City Paper is not for tourists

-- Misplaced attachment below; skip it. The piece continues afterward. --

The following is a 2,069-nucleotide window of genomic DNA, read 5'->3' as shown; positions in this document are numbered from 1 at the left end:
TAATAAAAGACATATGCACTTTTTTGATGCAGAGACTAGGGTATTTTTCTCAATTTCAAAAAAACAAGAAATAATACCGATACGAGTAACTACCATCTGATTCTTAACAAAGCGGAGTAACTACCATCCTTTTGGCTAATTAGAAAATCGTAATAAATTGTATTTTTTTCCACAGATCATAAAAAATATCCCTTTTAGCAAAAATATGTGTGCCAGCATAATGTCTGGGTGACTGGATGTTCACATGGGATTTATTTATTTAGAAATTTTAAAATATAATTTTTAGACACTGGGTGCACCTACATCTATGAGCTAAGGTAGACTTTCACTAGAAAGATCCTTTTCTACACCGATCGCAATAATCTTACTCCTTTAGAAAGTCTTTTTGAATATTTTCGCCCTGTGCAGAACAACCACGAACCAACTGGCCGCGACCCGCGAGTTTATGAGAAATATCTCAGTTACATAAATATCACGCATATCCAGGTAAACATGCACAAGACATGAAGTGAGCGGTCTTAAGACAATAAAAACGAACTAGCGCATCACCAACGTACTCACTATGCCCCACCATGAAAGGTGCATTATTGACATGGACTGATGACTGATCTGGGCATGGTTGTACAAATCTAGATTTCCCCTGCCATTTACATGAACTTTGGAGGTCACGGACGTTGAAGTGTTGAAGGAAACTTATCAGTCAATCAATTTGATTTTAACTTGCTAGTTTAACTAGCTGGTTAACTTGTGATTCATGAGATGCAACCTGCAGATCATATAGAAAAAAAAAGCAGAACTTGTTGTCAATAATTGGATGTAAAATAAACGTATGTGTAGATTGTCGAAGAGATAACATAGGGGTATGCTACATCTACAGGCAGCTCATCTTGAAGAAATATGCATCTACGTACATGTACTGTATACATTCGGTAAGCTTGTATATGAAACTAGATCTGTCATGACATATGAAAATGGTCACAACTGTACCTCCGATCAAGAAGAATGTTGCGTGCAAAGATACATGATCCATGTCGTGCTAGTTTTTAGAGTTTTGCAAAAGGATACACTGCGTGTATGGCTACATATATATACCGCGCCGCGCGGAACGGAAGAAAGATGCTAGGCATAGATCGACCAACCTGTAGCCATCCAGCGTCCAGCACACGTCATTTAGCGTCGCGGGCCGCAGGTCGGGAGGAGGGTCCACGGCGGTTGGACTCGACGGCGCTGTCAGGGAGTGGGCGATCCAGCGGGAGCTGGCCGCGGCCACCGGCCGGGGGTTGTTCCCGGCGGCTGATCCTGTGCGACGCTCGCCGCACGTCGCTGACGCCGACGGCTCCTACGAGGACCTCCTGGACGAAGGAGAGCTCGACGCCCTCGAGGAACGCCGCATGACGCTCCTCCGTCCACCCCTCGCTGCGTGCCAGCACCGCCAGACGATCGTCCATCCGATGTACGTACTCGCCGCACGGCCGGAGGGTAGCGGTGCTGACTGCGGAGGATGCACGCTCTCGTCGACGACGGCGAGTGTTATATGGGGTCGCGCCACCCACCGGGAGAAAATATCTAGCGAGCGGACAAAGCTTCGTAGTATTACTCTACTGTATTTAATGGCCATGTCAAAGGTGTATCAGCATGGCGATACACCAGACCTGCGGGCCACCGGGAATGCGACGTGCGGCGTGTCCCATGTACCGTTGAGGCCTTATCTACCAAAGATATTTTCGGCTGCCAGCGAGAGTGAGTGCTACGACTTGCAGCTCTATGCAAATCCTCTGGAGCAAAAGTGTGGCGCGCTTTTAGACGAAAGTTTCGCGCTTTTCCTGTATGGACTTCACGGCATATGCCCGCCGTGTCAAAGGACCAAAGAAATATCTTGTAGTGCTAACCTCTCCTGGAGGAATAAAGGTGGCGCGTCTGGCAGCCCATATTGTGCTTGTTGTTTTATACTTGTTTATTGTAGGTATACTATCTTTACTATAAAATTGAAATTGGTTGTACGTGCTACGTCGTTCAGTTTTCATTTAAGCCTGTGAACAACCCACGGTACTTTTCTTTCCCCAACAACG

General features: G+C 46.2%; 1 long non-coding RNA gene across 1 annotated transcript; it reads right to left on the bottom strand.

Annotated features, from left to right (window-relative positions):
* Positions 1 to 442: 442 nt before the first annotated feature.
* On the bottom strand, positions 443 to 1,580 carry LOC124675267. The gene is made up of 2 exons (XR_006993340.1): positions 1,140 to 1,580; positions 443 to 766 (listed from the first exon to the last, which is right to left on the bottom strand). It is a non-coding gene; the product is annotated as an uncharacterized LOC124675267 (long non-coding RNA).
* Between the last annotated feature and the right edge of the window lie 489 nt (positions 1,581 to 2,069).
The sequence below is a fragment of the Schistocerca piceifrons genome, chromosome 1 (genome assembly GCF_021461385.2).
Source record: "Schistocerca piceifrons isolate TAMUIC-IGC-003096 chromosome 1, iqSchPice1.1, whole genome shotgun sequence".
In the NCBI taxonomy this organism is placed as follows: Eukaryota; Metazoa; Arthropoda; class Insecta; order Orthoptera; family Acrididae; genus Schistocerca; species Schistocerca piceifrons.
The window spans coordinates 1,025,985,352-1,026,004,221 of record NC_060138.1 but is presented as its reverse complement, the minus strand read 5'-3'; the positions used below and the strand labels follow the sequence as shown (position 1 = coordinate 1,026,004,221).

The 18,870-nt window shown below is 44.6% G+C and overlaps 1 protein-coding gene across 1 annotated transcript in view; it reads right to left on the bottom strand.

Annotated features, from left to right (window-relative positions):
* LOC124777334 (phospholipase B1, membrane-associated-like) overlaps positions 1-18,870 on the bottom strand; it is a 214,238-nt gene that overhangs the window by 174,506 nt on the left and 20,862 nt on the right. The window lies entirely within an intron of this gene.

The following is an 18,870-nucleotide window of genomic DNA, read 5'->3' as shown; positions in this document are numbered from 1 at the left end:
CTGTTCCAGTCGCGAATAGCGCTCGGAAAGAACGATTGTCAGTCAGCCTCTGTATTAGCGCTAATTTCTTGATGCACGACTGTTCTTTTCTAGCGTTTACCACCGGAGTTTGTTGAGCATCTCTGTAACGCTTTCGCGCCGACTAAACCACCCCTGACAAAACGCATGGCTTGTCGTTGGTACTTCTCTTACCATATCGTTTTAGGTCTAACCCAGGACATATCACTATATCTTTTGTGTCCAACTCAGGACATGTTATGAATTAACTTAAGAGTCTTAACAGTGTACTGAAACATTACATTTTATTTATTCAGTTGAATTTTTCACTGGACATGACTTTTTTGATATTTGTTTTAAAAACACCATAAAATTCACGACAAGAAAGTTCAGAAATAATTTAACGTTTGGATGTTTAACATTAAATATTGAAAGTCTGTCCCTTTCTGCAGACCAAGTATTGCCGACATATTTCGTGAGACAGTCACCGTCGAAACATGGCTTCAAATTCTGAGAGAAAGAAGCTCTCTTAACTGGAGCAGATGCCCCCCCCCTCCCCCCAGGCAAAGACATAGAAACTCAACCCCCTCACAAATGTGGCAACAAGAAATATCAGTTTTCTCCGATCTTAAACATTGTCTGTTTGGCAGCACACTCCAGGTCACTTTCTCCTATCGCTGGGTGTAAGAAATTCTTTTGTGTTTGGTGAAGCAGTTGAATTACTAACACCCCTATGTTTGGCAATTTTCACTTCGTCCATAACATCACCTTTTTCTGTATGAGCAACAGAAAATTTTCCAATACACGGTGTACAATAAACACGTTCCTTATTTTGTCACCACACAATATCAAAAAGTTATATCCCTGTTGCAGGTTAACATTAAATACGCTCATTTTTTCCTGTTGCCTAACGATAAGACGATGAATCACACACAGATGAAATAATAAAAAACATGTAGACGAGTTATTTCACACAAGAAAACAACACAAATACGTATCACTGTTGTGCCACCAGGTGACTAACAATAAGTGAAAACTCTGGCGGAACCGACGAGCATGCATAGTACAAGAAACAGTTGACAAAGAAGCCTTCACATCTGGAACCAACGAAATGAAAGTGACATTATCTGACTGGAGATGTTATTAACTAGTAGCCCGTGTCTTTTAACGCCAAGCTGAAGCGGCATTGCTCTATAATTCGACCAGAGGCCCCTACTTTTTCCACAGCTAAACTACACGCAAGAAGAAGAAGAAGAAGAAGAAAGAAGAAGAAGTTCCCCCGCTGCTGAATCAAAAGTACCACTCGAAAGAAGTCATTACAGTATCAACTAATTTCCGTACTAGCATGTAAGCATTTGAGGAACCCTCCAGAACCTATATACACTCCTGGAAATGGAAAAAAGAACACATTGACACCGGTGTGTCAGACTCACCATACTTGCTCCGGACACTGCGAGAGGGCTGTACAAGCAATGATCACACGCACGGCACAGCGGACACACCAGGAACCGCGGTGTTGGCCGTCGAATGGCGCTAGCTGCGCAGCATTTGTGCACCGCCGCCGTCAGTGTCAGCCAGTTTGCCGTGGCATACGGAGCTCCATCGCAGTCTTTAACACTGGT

Too frequently omitted from discussions of lyrical jazz trumpeters—Clifford Brown’s children—is Florida native Richard “Blue” Mitchell, whose sublime melodic gifts graced the ensembles of, among others, Ray Charles, Horace Silver, and British bluesman John Mayall. While Mitchell’s talents were best displayed on his own dates, which encompassed both straight-ahead jazz and, toward the end of his career, dalliances with fusion, perhaps none is as impressive a showcase as this thankfully reissued 1960-’61 date, which features a large aggregation and the arrangements of Benny Golson and the late Tadd Dameron. Dameron was incarcerated during the recording session, but his sweeping, witty, and romantic string-and-brass treatments of standards such as “But Beautiful” and the shamefully underrecorded title track (a Dameron original) give Mitchell ample space for his ruminations; Mitchell also benefits from the now-sensitive, now-swinging drum and cymbal work of frequent Dameron associate Philly Joe Jones, as on “The Best Things in Life Are Free.” (Golson, probably best known for jazz standards such as “Along Came Betty,” “I Remember Clifford,” and “Killer Joe,” is equally sensitive to the trumpeter’s pensive nature; his arrangements of Horace Silver’s “Peace” and the standard “For All We Know” flirt with the brand of tasteful melancholy that permeates a good deal of Smooth. Still, it is Dameron’s arrangement of another Silver classic, “Strollin’,” that best showcases the ensemble and its soloist. Its alternately brisk and passive string-and-brass voicings, coupled with Mitchell’s brassy beauty, make for the kind of performance that reminds you (and crusty critics like me) why you fell so deeply in love with music in the first place.